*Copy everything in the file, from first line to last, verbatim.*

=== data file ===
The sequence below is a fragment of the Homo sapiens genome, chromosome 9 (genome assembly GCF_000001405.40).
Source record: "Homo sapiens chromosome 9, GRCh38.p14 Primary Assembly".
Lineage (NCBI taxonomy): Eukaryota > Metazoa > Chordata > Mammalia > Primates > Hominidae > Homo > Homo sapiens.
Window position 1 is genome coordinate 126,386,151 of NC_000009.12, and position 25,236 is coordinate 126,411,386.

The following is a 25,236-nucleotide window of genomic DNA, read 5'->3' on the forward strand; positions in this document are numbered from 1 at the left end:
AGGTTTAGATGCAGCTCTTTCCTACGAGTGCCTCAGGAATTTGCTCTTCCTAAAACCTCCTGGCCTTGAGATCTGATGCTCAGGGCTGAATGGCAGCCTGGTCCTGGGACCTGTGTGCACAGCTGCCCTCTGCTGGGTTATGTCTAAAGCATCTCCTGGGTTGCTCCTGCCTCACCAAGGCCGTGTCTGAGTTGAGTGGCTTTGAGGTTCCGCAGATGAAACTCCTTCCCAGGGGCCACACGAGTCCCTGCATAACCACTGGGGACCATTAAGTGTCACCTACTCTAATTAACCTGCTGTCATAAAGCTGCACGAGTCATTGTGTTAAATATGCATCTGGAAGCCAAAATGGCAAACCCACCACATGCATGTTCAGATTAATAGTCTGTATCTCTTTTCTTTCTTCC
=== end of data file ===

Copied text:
The sequence below is a fragment of the Homo sapiens genome, chromosome 9 (genome assembly GCF_000001405.40).
Source record: "Homo sapiens chromosome 9, GRCh38.p14 Primary Assembly".
Lineage (NCBI taxonomy): Eukaryota > Metazoa > Chordata > Mammalia > Primates > Hominidae > Homo > Homo sapiens.
Window position 1 is genome coordinate 126,386,151 of NC_000009.12, and position 25,236 is coordinate 126,411,386.

The following is a 25,236-nucleotide window of genomic DNA, read 5'->3' on the forward strand; positions in this document are numbered from 1 at the left end:
AGGTTTAGATGCAGCTCTTTCCTACGAGTGCCTCAGGAATTTGCTCTTCCTAAAACCTCCTGGCCTTGAGATCTGATGCTCAGGGCTGAATGGCAGCCTGGTCCTGGGACCTGTGTGCACAGCTGCCCTCTGCTGGGTTATGTCTAAAGCATCTCCTGGGTTGCTCCTGCCTCACCAAGGCCGTGTCTGAGTTGAGTGGCTTTGAGGTTCCGCAGATGAAACTCCTTCCCAGGGGCCACACGAGTCCCTGCATAACCACTGGGGACCATTAAGTGTCACCTACTCTAATTAACCTGCTGTCATAAAGCTGCACGAGTCATTGTGTTAAATATGCATCTGGAAGCCAAAATGGCAAACCCACCACATGCATGTTCAGATTAATAGTCTGTATCTCTTTTCTTTCTTCC